Thursday, October 31, 2019


I’m not a great hunter, I just have an extremely high tolerance for pain and suffering. Because of this physical malfunction, I am capable of spending hours in the extreme cold and freezing rain that would typically sends other hunters running for shelter. Statistics alone predict that the longer a person spends outside, actively hunting, the greater the chance of success. When the going gets tough, I put on a heavily insulated jacket, expedition boots and fill up my pockets with heater packs. Equipped as described, I can shiver in a tree stand for hours, bordering on the very edges of hypothermia, without actually teetering into the necessity of heading for home. No greater test of this ability was more apparent than my time spent hunting during the 2018 deer season.
            After shooting a 125 lb doe during the first week of expanded archery season, I got cocky. In my brash and boastful confidence, I had momentarily neglected to remember that deer hunting in Maine is seriously hard work. Success in the woods does not come easy, but in my quick harvest, I had mocked this critical detail. I was however soon to learn this harsh lesson and learn it well.
            The remainder of September flew by with multiple deer sightings but nothing that approached to within effective bow range. October also flew by and then came November. By November, I had given up my bow and picked up my rifle, despite the technological advantage of hunting with a firearm, the deer continued to evade me. November also rushed by too quickly and with just three days left in the season, a brutal cold front dropped temperatures into the single digits, encouraging many hunters to end their season early.
Undeterred by the low temperatures, I spent 8 hours outside on each of the two days leading up to the final day of the 2018 deer hunting rife season. On the final day, I climbed into my stand at 5:00 am. There was a chilly breeze blowing off the lake and the forest floor was covered with about 5 inches of newly fallen snow, the wind chill pushed the morning temperature to -10F.
            The carpeting of snow allowed visibility for hundreds of yards through the mixed hardwoods, the white contrasting sharply with any animals that scampered past. After about two hours of carefully scanning the woods for deer, I was shocked when 50 yards away a deer stood up on the edge of the lake, after having been bedded there all morning. I swung the rifle, placed the cross hairs on the forward shoulder, exhaled an icy breath, paused and fired. The deer ran 50 yards and collapsed. Walking to the original spot of impact a bed was melted down to bare ground and still warm. The blood trail was scant, having been almost completely absorbed by the dry, powdery snow. As I approached, I realized that the deer was much bigger than I had originally estimated, with a crown of 7 points, the deer became the second biggest of my hunting career.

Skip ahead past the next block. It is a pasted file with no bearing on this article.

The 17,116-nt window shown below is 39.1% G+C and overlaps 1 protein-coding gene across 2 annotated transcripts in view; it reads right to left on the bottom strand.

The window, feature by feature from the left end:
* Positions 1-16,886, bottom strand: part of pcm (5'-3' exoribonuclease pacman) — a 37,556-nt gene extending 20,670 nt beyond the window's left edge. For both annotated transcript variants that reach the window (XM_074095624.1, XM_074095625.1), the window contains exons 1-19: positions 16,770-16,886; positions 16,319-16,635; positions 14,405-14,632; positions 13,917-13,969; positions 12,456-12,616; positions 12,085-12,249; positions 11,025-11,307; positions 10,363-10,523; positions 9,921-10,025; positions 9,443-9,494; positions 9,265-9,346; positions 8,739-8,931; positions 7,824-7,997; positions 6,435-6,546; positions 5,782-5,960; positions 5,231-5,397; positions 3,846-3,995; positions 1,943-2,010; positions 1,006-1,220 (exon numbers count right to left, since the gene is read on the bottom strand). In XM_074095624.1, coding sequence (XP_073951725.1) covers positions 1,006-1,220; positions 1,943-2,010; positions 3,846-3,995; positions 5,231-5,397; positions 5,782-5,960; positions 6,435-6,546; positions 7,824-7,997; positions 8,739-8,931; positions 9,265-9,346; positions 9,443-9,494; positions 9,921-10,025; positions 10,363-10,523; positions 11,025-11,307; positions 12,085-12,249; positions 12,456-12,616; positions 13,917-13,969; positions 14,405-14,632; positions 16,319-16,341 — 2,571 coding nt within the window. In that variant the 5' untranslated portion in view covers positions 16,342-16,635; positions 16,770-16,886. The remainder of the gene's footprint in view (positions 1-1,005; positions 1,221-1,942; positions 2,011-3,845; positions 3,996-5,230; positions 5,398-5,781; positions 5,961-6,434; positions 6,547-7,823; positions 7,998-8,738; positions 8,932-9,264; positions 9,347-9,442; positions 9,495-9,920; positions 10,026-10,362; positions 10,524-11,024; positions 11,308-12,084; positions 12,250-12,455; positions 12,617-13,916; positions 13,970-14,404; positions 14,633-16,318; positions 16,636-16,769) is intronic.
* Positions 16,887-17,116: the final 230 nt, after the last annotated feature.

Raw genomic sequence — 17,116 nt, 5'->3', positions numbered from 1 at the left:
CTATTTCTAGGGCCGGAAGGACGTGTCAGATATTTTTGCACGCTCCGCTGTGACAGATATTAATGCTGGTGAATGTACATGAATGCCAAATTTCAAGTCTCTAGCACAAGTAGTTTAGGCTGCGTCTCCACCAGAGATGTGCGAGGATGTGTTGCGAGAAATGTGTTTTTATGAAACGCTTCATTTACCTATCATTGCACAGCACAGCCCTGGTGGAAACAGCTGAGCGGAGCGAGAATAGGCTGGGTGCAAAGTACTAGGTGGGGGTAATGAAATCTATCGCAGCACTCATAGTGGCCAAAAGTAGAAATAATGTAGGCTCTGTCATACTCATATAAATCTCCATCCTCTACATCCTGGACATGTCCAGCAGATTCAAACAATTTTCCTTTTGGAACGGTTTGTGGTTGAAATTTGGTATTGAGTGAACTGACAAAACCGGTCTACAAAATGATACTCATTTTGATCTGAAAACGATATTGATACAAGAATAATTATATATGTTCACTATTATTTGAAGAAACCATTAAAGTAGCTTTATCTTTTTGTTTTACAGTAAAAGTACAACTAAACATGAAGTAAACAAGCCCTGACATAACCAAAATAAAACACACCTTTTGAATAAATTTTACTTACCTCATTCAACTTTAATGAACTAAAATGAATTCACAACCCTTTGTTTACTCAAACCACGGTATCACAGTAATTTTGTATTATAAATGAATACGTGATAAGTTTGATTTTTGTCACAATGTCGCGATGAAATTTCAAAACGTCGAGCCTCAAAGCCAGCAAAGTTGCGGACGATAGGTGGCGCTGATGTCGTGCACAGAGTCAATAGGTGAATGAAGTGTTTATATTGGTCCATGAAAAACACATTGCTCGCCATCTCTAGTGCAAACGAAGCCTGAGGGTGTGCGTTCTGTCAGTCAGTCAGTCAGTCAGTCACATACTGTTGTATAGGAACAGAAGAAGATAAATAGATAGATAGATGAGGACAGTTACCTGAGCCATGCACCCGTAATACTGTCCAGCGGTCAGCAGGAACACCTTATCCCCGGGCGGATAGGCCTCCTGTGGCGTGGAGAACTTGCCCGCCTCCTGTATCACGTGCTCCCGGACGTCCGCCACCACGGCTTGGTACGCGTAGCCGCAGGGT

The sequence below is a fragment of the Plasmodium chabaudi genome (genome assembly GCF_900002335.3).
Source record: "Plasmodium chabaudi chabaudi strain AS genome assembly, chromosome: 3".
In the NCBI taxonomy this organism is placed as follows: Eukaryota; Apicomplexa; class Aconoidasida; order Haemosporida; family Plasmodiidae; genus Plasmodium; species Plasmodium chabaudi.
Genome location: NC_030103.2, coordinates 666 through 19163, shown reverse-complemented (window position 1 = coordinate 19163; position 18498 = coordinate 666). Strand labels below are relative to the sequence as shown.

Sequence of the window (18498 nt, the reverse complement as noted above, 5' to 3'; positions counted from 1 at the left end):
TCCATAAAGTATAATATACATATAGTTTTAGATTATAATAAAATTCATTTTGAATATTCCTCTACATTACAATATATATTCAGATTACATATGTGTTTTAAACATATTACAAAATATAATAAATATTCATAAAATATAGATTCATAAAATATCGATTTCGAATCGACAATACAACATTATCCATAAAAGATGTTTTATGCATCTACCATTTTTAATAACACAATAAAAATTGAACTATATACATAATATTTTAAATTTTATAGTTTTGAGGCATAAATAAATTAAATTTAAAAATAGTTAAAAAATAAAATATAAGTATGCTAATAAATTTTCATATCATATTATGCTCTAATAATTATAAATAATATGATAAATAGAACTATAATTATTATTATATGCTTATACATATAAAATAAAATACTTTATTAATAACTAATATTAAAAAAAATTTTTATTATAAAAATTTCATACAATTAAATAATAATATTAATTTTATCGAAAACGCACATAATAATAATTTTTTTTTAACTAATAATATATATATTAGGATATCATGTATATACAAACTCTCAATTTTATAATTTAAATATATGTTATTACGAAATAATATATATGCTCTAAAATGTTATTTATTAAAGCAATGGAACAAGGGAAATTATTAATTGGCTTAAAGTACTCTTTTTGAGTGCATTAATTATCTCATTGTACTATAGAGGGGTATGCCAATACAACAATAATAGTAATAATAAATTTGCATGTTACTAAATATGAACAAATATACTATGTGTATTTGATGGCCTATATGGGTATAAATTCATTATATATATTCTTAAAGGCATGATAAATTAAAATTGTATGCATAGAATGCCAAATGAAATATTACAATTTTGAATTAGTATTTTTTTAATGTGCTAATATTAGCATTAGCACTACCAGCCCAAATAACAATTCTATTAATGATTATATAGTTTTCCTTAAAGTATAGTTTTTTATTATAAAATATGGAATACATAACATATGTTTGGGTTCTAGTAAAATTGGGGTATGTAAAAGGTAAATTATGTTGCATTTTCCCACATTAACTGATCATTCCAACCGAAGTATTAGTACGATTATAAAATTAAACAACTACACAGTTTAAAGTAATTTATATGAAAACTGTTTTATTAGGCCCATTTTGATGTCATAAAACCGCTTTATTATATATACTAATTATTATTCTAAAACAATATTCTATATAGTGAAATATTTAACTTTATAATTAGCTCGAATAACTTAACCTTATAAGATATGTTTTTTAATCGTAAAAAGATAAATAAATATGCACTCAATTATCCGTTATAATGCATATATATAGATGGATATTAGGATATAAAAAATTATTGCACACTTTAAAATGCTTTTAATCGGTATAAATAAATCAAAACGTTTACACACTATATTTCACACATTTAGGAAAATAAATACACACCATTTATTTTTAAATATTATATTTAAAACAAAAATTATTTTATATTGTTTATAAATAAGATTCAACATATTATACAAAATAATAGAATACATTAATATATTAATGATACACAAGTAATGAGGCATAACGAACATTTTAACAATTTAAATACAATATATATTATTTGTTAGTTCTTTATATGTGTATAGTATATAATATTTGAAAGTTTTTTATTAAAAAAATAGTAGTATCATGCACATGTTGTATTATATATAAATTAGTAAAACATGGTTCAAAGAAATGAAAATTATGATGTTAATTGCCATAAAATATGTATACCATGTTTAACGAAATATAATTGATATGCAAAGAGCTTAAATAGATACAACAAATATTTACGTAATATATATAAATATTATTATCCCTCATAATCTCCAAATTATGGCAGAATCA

What did I learn?
            A Maine hunter’s single biggest ally is patience. Deer hunting in Maine is an excruciatingly frustrating experience. Hours of stalking or sitting are typically rewarded with noisy red squirrels, rain, snow and freezing temperatures. Why I continue to hunt can only be explained by those few flickers of success that sometimes seem to occur more based on luck than skill. Most Maine hunters seem to have the innate ability to harness a high level of patience and in my experience, the best hunters always seem to be the most patience.
            Consistency kills almost as many deer as patience. Washing clothes regularly in scent eliminators, checking the rifle or bow aim point a couple times during the season, scouting on Sundays and hunting no matter what the weather conditions. The only time I have seem consistency fail is when hunters consistently sit in a stand or stalk a section of woods over and over with no viable deer sightings. Deer cannot be shot where no deer exist. If hunters are not seeing fresh sign they need to move on and change up the game plan. 
Below Freezing Deer Hunting Tactics
            When temperatures dip below freezing, regular scent wicks freeze and scent dispersal becomes limited. To keep scents working, when temperatures plummet, hunters should check out the esterous scented candles by Their Hot Scent Candle Starter Kit comes with 1 black lantern and 4 Doe-N-Heat candles for the bargain price of $31.58. Last season even as the temps dipped to single digits and the wind blew, this kit continued to pump out scent for hours.

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